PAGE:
Linux provides a wide variety of commands for working with files — commands that can save you time and make your work a lot less tedious.
When you’re looking for files, the find command is probably going to be the first command to come to mind, but sometimes a well-crafted ls command works even better. Want to remember what you called that script you were working on last night before you fled the office and drove home? Easy! Use an ls command with the -ltr options. The last files listed will be the ones most recently created or updated.
$ ls -ltr ~/bin | tail -3 -rwx------ 1 shs shs 229 Sep 22 19:37 checkCPU -rwx------ 1 shs shs 285 Sep 22 19:37 ff -rwxrw-r-- 1 shs shs 1629 Sep 22 19:37 test2
A command like this one will list only the files that were updated today:
$ ls -al --time-style=+%D | grep `date +%D` drwxr-xr-x 60 shs shs 69632 09/23/19 . drwxrwxr-x 2 shs shs 8052736 09/23/19 bin -rw-rw-r-- 1 shs shs 506 09/23/19 stats
If the files you’re looking for might not be in the current directory, the find command is going to provide better options than ls, but it can also result in a lot more output than you want to peruse. In this command, we’re avoiding searching in directories that do not begin with dots (many of those get updates all the time), specifying that we want to find files (i.e., not directories) and requesting that we only be shown files that were updated within the last day (-mtime -1).
$ find . -not -path '*/.*' -type f -mtime -1 -ls 917517 0 -rwxrw-r-- 1 shs shs 683 Sep 23 11:00 ./newscript
Notice how the -not option reverses the -path specification, so our search doesn’t dive into subdirectories that begin with dots.
If you want to find only the largest files and directories, you can use a command like this du command that lists the contents of the current directory by size. Pipe the output to tail to see only the largest few.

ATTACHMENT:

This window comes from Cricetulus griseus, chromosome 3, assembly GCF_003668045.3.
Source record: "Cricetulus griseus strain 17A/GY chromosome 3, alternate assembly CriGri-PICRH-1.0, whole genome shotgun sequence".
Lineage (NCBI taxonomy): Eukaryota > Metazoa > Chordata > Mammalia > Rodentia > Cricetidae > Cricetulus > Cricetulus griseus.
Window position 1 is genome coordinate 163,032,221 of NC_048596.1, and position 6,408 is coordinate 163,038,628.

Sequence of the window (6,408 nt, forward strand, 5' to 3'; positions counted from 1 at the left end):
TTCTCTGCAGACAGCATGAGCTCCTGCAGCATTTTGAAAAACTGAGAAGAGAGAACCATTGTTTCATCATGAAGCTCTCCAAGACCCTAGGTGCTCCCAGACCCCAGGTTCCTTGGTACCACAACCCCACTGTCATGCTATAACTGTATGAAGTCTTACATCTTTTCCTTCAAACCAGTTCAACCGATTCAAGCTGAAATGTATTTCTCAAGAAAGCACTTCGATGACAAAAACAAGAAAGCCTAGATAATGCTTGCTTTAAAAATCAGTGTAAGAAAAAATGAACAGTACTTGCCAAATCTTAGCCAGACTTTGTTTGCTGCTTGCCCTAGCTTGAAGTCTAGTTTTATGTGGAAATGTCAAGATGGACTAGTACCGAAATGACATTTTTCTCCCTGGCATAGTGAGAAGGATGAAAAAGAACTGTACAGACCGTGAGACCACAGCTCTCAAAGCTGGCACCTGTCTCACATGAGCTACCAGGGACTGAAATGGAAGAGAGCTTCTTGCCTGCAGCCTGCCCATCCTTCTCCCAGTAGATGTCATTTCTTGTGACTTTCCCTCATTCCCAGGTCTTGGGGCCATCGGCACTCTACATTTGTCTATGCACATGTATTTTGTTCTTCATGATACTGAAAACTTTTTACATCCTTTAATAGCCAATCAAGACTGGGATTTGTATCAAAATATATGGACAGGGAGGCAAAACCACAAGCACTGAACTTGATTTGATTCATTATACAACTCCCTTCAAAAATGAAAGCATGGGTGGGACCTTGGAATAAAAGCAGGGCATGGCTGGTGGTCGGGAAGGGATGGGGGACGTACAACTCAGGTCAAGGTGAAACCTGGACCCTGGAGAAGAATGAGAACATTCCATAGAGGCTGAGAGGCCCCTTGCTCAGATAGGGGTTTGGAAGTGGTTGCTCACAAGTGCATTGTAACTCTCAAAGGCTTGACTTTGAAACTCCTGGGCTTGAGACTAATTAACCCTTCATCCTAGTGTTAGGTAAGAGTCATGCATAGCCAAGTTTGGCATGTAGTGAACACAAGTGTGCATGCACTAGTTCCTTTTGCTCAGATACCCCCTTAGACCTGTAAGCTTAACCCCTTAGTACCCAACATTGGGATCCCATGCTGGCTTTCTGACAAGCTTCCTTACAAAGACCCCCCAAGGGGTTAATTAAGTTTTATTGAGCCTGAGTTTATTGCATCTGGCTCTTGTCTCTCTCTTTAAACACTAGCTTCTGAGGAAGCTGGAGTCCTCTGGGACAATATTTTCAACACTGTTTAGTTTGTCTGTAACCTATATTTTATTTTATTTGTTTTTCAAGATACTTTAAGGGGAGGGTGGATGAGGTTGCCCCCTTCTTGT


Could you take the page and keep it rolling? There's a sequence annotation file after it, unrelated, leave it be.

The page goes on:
$ du -kx | egrep -v "./.+/"https://www.networkworld.com/" sort -n | tail -5 918984 ./reports 1053980 ./notes 1217932 ./.cache 31470204 ./photos 39771212 .
The -k option gets du to list file sizes in blocks, while x keeps it from traversing directories that are on other file systems (e.g., referenced through symbolic links). The fact that the du listing starts with the file sizes allows the sort by size (sort -n) to work.
Counting files in any particular directory is fairly easy with the find command. You just have to remember that find will recurse into subdirectories and will count the files in those subdirectories along with those in the current directory. In this command, we are counting files in one particular user’s home directory. Depending on permissions on home directories, this may require the use of sudo. Remember that the first argument is the starting point for the search — in this case, the specified user’s home directory.
$ find ~username -type f 2>/dev/null | wc -l 35624
Note that we’re sending error output from the find command above to the bit bucket to avoid trying to search directories like ~username/.cache that we likely cannot search and the content of which is probably not of interest.
When needed, you can constrain find to a single directory using the maxdepth 1 option:
$ find /home/shs -maxdepth 1 -type f | wc -l 387
Files are easy to rename with the mv command, but sometimes you will want to rename large collections of files and likely won’t want to spend a lot of time doing it. To change all the blanks that you might find in file names in the current directory to underscores, for example, you could use a command like this:
$ rename 's/ /_/g' *
The g in this command, as you likely suspect, means “global.” That means the command will change all blanks in a file name to underscores, not just the first one.
To drop the .txt extension from text files, you could use a command like this:
$ rename 's/.txt//g' *
The Linux command line provides a lot of useful options for manipulating files. Please suggest other commands that you find especially useful.